Considering the number of factors that affect the audit fee model coefficients and the offsetting effects of these factors, the final expectation for a trend in each coefficient is unclear. If positive coefficients are observed for LASSETS, INVREC, SQSUBS, or LEVERAGE, then it would appear that wage rate or audit scope effects dominate production efficiencies. However, if negative coefficients are observed, then a reasonable conclusion is that production efficiencies dominate wage rate and audit scope effects.

An inspection of Table 8 shows that [b.sub.3] appears to decline over the study period. The other coefficients do not show any obvious trend, perhaps because of the counteracting effects of assurance levels, wage rates, and production efficiencies. We formally test to see if the coefficients have changed over time by using the following model:

[b.sub.x] = [d.sub.0x] + [d.sub.1x] YEAR (Model 3)

Six different regressions are estimated for Model 3, one for each set of coefficients estimated from Model 1 (including the intercept). Each regression has 18 observations, corresponding to the 18 years covered by the sample. The dependent variable for these regressions takes the form [b.sub.0] through [b.sub.5], where [b.sub.0] is the intercept and [b.sub.1] through [b.sub.5] are the coefficients for the independent variables estimated in Model 1. YEAR takes the value 1 (if the coefficient was obtained from the 1980 regression) through 18 (for the 1997 regression).

Table 10 presents the results from the six Model 3 regressions. Only one of the [b.sub.x] coefficients appears to change with time.(22) The INVREC regression has a high adjusted [R.sup.2] (0.63). The independent variable YEAR is negative and significant in this regression, suggesting that INVREC has decreased over time. The argument that auditors have introduced production efficiencies in the past two decades is a plausible explanation for this finding. In auditing current assets it appears that the fee-reducing effect of production efficiencies dominates the fee-increasing effect of higher accounting wages and increased audit scope. Given that several factors affect the audit fee model coefficients, the only inference we can draw from the lack of significance in the YEAR coefficients for the other variables in the audit fee model is that there is no dominating trend in those instances that is evident in our sample.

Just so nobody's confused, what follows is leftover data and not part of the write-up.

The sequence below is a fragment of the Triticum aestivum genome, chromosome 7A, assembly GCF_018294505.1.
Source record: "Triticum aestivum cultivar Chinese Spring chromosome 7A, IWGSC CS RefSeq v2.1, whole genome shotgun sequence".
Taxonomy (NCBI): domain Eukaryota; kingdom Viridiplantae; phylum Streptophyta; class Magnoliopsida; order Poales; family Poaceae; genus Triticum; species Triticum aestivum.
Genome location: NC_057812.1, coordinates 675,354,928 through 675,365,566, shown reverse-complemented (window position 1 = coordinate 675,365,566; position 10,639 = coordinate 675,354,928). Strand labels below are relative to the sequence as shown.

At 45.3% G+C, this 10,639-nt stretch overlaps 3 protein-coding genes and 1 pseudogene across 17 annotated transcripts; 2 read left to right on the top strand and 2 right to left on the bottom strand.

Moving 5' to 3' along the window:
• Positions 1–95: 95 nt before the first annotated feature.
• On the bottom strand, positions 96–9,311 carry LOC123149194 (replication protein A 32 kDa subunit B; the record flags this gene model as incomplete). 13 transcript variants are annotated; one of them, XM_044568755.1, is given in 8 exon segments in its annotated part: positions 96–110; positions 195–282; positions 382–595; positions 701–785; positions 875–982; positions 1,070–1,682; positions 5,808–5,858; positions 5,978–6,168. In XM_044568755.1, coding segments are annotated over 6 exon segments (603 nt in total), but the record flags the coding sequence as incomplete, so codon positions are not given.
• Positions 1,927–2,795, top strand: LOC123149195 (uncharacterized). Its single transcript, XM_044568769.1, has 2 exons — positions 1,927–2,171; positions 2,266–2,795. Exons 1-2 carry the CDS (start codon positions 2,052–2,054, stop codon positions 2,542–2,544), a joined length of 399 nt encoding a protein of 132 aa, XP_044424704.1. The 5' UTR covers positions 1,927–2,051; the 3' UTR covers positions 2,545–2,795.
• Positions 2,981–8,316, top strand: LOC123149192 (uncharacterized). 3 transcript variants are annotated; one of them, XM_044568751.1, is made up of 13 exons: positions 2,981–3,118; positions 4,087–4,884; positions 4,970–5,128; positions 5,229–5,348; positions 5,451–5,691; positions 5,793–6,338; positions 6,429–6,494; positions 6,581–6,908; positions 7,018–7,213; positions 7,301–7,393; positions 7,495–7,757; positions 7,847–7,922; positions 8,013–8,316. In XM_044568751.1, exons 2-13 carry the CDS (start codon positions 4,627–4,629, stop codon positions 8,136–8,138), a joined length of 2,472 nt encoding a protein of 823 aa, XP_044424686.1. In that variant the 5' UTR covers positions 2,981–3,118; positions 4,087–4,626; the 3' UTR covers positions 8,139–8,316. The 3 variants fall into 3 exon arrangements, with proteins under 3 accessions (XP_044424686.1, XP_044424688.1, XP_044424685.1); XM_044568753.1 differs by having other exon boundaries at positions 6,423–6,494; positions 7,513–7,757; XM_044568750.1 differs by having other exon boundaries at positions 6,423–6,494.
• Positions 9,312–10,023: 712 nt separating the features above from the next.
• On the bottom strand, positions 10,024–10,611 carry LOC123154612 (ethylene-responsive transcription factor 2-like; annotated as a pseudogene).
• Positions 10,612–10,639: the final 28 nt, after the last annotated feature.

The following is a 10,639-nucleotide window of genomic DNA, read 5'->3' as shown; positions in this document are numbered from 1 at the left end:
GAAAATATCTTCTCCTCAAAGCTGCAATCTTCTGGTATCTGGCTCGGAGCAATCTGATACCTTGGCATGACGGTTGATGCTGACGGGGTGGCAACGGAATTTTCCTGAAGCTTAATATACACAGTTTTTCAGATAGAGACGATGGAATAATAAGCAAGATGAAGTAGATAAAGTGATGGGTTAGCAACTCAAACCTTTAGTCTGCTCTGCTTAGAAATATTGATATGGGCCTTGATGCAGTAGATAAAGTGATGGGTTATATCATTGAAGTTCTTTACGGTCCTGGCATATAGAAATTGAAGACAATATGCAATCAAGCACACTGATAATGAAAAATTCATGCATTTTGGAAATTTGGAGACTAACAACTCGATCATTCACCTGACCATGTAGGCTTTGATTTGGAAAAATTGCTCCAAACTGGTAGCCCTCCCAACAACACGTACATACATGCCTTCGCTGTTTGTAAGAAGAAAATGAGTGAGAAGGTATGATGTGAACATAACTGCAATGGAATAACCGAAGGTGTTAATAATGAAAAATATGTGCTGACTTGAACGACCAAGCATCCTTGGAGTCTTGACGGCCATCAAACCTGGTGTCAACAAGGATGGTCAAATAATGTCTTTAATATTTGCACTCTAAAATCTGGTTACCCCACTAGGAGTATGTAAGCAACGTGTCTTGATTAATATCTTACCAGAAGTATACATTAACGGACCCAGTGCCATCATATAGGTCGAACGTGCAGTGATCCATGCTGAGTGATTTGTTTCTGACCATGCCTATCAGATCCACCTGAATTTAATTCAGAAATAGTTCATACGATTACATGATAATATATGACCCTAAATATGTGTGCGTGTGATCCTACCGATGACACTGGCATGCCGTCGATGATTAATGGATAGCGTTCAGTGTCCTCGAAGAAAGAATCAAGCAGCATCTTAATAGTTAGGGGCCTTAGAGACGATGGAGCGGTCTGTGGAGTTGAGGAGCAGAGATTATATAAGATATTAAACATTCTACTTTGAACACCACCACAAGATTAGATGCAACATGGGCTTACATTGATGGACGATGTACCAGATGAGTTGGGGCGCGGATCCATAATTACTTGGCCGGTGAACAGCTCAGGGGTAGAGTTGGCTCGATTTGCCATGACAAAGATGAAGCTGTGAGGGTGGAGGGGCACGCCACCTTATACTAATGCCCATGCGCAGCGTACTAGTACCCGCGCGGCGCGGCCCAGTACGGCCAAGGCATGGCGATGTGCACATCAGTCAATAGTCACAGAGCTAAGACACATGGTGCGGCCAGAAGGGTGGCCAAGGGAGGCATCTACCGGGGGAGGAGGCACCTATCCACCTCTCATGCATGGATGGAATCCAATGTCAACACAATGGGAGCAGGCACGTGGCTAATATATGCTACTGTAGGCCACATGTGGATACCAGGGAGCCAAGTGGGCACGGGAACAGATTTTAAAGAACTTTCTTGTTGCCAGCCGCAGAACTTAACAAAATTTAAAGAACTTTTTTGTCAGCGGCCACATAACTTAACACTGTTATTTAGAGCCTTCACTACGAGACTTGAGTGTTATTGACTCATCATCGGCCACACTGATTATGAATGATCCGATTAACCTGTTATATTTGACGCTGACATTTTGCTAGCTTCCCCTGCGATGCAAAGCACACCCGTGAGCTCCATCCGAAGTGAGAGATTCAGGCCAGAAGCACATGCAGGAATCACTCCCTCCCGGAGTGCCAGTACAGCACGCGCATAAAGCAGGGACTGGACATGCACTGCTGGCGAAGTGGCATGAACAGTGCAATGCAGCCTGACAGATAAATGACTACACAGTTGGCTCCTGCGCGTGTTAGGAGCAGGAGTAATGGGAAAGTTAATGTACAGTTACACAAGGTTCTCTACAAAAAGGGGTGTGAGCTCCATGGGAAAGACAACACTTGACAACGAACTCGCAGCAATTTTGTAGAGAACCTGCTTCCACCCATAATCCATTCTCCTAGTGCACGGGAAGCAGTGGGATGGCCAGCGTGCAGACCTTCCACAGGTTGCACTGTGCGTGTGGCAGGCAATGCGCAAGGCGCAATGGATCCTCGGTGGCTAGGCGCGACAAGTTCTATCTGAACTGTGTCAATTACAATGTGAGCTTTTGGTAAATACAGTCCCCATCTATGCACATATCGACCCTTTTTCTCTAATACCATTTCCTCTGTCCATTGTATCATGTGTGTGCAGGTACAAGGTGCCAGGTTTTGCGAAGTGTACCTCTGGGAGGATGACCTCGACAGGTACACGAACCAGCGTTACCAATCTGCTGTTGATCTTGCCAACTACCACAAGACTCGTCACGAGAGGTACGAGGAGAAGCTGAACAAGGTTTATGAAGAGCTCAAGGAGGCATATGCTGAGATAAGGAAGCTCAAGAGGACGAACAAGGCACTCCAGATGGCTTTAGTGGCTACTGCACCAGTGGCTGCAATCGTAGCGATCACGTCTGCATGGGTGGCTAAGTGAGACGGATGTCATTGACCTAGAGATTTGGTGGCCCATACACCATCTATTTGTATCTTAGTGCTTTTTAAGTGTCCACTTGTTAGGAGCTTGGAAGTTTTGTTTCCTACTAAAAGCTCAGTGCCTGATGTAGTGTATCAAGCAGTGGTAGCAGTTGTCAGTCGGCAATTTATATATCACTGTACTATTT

Longitudinal Trends in Audit Fee Model Coefficients(a)

Variable from Audit Fees Model                    ([d.sub.0])

Model: [b.sub.0] = [d.sub.0] + [d.sub.1] YEAR      -1.447(*)

Model: [b.sub.1] = [d.sub.0] + [d.sub.1] YEAR       0.513(*)

Model: [b.sub.2] = [d.sub.0] + [d.sub.1] YEAR       0.101(*)

Model: [b.sub.3] = [d.sub.0] + [d.sub.1] YEAR       0.018(*)

Model: [b.sub.4] = [d.sub.0] + [d.sub.1] YEAR      -0.003

Model: [b.sub.5] = [d.sub.0] + [d.sub.1] YEAR      -0.310

Variable from Audit Fees Model                    (d.sub.1])

Model: [b.sub.0] = [d.sub.0] + [d.sub.1] YEAR       -0.012

Model: [b.sub.1] = [d.sub.0] + [d.sub.1] YEAR        0.002

Model: [b.sub.2] = [d.sub.0] + [d.sub.1] YEAR        0.001

Model: [b.sub.3] = [d.sub.0] + [d.sub.1] YEAR       -0.001(*)

Model: [b.sub.4] = [d.sub.0] + [d.sub.1] YEAR        0.000

Model: [b.sub.5] = [d.sub.0] + [d.sub.1] YEAR       -0.010(b)

Variable from Audit Fees Model                  Model [R.sup.2]

Model: [b.sub.0] = [d.sub.0] + [d.sub.1] YEAR       -0.043

Model: [b.sub.1] = [d.sub.0] + [d.sub.1] YEAR        0.010

Model: [b.sub.2] = [d.sub.0] + [d.sub.1] YEAR       -0.018

Model: [b.sub.3] = [d.sub.0] + [d.sub.1] YEAR        0.630

Model: [b.sub.4] = [d.sub.0] + [d.sub.1] YEAR       -0.038

Model: [b.sub.5] = [d.sub.0] + [d.sub.1] YEAR       -0.039

(*), (**) p < 0.01, p < 0.05, respectively.
(a) This table provides results from six different regression models.
The dependent variables ([b.sub.x]) are coefficients obtained from the
annual audit fee model regressions described in Table 8